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    Revenue Service on Draft Customs Control Bill and Draft Customs Duty Bill for public

    Release of the Draft Customs Control Bill and Draft Customs Duty Bill for Public Comment

    30 October 2009

    Today marks a significant milestone in the ongoing modernisation programme of the South African Revenue Service (SARS) with the release for public comment by 26 February 2010 of a new legislative framework relating to the customs control over people and goods moving across the borders of the Republic and the imposition, assessment and collection of customs duties.

    Background

    The re-write of the Customs and Excise Act, 1964, taking into consideration the increased focus on trade facilitation and customs control, regional economic integration, the distinct difference between customs and excise matters, applicable international conventions and trends linked to the globalisation of trade was announced by the previous Minister of Finance.

    Drafting commenced in January 2005 after the conclusion of a research and policy development phase.

    Objects of the Bills

    South African Revenue Service (SARS), as a modern customs administration is required to strike the appropriate balance between trade facilitation and economic growth, economic and community protection and border security. The current Customs and Excise Act, 1964, however, is no longer structurally suitable to serve as a vehicle for implementing a modern system of customs control in accordance with current international trends and best practices and needs to be replaced by a new legislative framework that:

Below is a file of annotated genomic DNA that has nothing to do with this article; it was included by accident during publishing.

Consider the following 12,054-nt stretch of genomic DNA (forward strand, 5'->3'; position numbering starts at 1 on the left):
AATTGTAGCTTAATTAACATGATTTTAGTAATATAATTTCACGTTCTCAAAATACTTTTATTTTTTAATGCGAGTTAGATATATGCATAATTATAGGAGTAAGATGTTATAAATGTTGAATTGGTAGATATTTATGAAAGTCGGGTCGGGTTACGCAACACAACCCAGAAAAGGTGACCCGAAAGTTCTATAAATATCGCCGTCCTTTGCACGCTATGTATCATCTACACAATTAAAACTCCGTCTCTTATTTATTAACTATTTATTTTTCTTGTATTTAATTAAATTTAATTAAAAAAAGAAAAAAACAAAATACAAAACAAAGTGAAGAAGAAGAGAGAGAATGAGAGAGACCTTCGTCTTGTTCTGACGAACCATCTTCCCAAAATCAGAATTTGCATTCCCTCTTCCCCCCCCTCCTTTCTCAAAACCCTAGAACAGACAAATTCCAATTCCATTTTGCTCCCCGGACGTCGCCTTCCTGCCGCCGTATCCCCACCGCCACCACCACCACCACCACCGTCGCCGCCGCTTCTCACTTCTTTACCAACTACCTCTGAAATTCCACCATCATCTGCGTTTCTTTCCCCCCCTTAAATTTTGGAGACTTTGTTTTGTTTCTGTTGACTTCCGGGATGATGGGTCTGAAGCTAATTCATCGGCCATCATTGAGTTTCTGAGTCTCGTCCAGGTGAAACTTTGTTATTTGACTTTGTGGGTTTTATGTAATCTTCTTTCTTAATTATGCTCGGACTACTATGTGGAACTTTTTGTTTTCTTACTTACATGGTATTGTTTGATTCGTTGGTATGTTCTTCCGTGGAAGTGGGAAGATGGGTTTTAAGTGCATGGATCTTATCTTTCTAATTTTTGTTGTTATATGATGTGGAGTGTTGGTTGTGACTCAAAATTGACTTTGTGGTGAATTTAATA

* is simpler to understand, clear and predictable
    * supports a fast-paced international trade environment
    * is aligned with international customs conventions aimed at standardising customs procedures
    * supports the enforcement of a wide variety of national policies and laws at the border relating to border security, environmental controls and the protection of the economy and the people of South Africa
    * provides for the levying, payment and recovery of customs duties on goods imported or exported from the Republic.

    Presentation of the Bills

    Due to the volume and complexity involved in providing an entirely new legislative framework to replace the current Customs and Excise Act, 1964, the customs and excise components have been split into two phases. The draft Customs Control Bill and the draft Customs Duty Bill constitute the first phase of the project and will be followed by the drafting, in the second phase, of an Excise Bill.

    Once the draft Customs Control Bill and the draft Customs Duty Bill have been enacted into law the current Customs and Excise Act, 1964, will be retained for the continued administration of excise duties until the drafting of the Excise Bill has been completed and it has been enacted.

    The draft Customs Control Bill